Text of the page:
On Thursday, Cape Town woke up to the shocking news that two community leaders have been accused of being paedophiles and sex predators.
What was most disturbing was that the allegations against the retired school principals came from one of their own granddaughters.
In a 15-minute YouTube video, which has now gone viral, the young woman publicly outed the 85-year-old twin brothers - Gasant and Goosain Emeran - two education stalwarts and respected elders in the Muslim Bo-Kaap community.
Wracked by all kinds of emotions, and choking back tears, the woman recounts in sickening detail how she was allegedly sexually assaulted by her own grandfather, Gasant, from the age of five.
She claimed that many girls have fallen prey to the brothers over a period of five decades.
She also explained the agonising personal struggle - feelings of guilt and shame - that led to her sharing her trauma, and confronting the alleged perpetrators’ crimes.
Another particularly unsettling part of her confession that really upset Daily Voice readers was when she explained how relatives tried to cover up the alleged sex crimes and silence her.
“Whenever I would talk about it, I was told to get over it, it’s in the past, that they’re old and they’re going to die soon.
“When I said last year that I would make it public, that I’d had enough, I was lied to. I was told that Gasant would be under house arrest. I found out all of these were lies...
“I was told there was nothing I could do.”
The woman and her family, who neighbours say moved overseas as a result of the alleged abuse, has not opened a case with the police.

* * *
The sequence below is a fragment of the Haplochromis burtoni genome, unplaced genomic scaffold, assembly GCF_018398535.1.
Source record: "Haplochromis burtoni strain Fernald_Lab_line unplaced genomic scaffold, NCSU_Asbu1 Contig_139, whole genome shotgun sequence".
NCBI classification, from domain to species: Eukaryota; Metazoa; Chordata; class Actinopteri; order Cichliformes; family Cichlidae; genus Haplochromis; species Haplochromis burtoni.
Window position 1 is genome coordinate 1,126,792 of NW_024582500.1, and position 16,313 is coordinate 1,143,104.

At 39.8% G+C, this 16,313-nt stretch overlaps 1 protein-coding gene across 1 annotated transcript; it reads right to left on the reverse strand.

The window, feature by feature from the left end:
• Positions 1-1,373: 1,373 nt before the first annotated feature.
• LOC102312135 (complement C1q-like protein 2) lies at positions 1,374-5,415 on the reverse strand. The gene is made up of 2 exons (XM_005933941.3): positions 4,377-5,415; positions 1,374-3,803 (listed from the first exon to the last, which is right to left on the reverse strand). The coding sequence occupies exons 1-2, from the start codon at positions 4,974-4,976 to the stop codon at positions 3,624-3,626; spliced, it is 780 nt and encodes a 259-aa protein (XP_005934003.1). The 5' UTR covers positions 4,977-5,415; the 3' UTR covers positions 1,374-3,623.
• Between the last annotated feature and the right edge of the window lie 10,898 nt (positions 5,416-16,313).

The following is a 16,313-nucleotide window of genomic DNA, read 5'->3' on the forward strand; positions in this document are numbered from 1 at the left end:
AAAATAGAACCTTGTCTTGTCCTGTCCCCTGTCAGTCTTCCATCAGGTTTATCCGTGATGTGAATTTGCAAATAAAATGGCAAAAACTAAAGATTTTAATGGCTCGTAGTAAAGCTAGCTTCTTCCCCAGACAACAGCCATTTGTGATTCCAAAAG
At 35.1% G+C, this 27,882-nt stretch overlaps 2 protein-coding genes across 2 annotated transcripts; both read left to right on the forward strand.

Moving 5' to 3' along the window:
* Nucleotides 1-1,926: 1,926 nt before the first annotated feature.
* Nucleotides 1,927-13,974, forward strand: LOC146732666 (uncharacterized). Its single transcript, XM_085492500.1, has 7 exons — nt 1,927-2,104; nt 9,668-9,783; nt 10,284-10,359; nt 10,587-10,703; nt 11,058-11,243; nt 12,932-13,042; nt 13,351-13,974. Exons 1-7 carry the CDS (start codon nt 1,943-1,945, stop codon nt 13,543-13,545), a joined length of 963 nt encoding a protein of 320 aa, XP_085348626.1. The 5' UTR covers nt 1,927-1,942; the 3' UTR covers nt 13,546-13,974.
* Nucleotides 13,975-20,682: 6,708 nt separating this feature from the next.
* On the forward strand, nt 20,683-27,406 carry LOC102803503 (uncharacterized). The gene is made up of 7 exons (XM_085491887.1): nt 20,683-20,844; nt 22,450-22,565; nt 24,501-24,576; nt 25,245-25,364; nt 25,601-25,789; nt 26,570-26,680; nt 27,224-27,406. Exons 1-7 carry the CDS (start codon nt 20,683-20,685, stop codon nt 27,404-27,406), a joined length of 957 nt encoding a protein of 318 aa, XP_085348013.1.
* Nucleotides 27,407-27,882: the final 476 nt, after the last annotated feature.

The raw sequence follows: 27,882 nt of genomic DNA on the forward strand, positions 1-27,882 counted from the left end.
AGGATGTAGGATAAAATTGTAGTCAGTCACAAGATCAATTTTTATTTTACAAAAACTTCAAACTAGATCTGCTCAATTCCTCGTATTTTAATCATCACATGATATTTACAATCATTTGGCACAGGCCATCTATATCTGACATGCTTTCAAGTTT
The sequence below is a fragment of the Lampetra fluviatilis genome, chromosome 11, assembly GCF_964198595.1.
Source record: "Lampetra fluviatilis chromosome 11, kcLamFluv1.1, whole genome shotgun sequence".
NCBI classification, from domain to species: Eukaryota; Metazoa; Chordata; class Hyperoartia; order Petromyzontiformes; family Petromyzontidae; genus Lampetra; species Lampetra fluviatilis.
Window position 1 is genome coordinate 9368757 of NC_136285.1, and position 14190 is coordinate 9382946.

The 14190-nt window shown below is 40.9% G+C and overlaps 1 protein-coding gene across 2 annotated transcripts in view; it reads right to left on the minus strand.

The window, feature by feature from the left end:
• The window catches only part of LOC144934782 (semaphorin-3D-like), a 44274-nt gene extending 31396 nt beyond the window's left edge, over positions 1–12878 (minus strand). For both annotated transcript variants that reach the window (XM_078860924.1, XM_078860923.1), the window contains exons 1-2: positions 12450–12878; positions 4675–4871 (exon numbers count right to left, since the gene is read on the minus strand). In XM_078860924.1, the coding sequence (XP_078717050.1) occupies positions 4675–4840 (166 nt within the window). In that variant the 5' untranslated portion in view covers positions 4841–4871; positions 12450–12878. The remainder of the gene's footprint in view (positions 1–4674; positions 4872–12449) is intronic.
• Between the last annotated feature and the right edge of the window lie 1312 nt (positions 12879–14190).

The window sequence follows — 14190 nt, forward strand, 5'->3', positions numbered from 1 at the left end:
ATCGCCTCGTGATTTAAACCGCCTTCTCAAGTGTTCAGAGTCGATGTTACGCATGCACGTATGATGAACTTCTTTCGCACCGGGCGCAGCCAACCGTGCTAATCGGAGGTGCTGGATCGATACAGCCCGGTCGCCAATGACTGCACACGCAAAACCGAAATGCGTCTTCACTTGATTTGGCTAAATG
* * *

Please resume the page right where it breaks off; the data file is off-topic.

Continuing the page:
Neither of the brothers have commented on her allegations either, so it would be inappropriate to judge the accused, the accuser, or the merits of the accusations.
This is not the time nor place.
What was interesting to note, however, was the support the woman received, and how many female readers could relate to her experiences and emotions - whether true or not.
Judging from the comments on the Daily Voice’s Facebook page, it seems abuse is alive and well in our communities, in our families and in our homes.
Avril Alicia Paulson wrote: “Well done for speaking out. You are brave and just magnificent. So many others cannot. You’ve taken this burden upon yourself but also given a voice to the voiceless who have suffered with this knowledge and let them know someone is with them and that someone is you. Be blessed.
Stephanie Fernandes commented: “It happens in so many communities but children are afraid to speak up because they think it’s their fault. Parents are in denial because it would shame the names of their families, so they let these innocent children continue to be abused
Shauneez Paris Isaacs added: “I believe you, there are many like you that need to come forward and speak. Now is the time for healing and justice. Shame them like they abused you. Enough is enough.”